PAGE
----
I went to an interesting talk today in Hong Kong where Felix Tschudi, the chairman of the Tschudi Shipping Company in Norway, raised an interesting proposition: What if the shipping industry’s pirate problem could be solved by our warming planet?
In 2010, Tschudi starting working on a plan to start shipping iron ore from Kirkenes in the far north of Norway, where his company owns a mine, to China, the mine’s largest customer. The route he wanted to use is known as Northeast Passage, a path that meanders from northern Europe east along Russia’s vast north coast and through the Bering Strait, before making a right turn south. Explorers have tried to find a viable way through this short route from Europe to Asia for centuries, with varying degrees of success.
Why try again now? The reasons the shipping magnate cited for looking into the voyage today are compelling: the summer sea ice along the route is at a historic low, technological advances in ships have made the trip feasible, commodity prices are sufficiently high that more sources and cheaper routes are needed, and, perhaps most importantly, “Russia is interested.”
With Russia’s help, Tshcudi’s firm successfully completed the trip last summer. One of their ships, loaded with 100,000 tons of iron ore, was accompanied by a Russian nuclear icebreaker for the journey. Technically, the icebreaker wasn’t needed; the ice is so sparse now in the Arctic summers that the crews only encountered drift ice along the way. But ‘renting’ a Russian companion is part of the deal for any commercial ship wanting to make its way through those waters. In 2009, when two German ships were the first commercial vessels to successfully use the northeast passage, they, too, had a Russian host.
Tschudi says that while the cost of using this route ended up being comparable to the longer route through the Suez Canal, the company saved both time and fuel on the journey, and, of course, avoided the piracy in the Gulf of Aden that has been getting steadily worse since 2008. Piracy cases have continued to increase despite efforts of shipping companies to secure their ships while passing through the region; last year, a record 1,016 crew members were taken hostage, up from 867 in 2009.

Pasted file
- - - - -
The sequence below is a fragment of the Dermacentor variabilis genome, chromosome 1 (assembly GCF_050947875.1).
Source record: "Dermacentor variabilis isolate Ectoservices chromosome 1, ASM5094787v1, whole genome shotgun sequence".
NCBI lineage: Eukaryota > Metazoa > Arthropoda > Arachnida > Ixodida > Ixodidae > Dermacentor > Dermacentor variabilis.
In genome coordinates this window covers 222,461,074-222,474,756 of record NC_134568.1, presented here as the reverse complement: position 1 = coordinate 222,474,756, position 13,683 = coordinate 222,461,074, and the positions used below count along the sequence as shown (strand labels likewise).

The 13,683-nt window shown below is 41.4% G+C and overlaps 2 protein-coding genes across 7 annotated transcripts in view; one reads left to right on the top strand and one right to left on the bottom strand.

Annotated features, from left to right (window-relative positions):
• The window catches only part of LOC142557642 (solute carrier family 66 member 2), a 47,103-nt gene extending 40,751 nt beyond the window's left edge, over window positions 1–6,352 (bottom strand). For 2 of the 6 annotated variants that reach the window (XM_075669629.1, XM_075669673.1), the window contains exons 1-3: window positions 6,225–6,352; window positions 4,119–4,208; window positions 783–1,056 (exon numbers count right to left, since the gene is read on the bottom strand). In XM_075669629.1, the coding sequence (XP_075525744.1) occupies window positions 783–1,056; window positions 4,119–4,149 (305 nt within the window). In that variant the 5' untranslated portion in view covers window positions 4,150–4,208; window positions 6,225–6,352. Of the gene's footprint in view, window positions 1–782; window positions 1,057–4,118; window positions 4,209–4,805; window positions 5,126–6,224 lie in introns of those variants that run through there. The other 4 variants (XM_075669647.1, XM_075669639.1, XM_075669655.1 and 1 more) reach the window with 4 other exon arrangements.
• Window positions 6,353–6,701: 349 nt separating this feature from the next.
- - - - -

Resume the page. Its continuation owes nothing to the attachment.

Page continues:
“Do I think it will change everything? No,” Tschudi said of the north sea route today. But, he says, it does offer an option, as well as an opportunity for specialized vessels that could, for instance, start making shipments via rivers in Siberia where road transportation has long been a problem due to permafrost melt in summer.
It’s an interesting development considering the geopolitical posturing happening in the North Pole back in 2007. That August, two Russian submarines descended nearly two miles below the North Pole’s ice cap to plunk a flag on the ocean floor and stake claim to their share of untapped oil and gas that experts believe are in the region. The move, which not coincidentally took place during the first summer season in which the Northwest passage near Canada was free of sea ice, sent Canada, Denmark and the U.S. into a frenzy to map out their competing claims to Arctic territory. Since then, the level of international cooperation in the region has improved; today, ministers from all nations with Arctic territory, including U.S. Secretary of State Hillary Clinton, are meeting in Nuuk, Greenland, where they are expected to adopt a treaty on Search and Rescue procedures in the region. (See TIME’s 2007 cover on the rush for the Arctic.)
“[The Russian government] want this to happen and they realize it’s in their interest to have people using the passage,” said Tschudi. “It brings down costs for everyone.” Part of the economic incentive for Russia is that the business could help pay for the upkeep of the nuclear icebreakers that have been companions to the first of the commercial traffic. The state-owned fleet, designed for winter use, doesn’t have much else on their plate during the summer months, and this would be welcome source of income in a swath of the map where economic opportunities are lacking.
Whether companies will join Tschudi and decide that it’s worth the trouble of paying a Russian escort to use the Northeast passage instead of risking the well-worn pirate-infested waters outside the Suez canal remains to be seen. While the costs are comparable, the devil shippers know might be more appealing. Even Tschudi, who said his experience working with Russia on the project was positive, admitted that “Russia is perceived is a jungle. And of course,” he added, “It is a jungle.”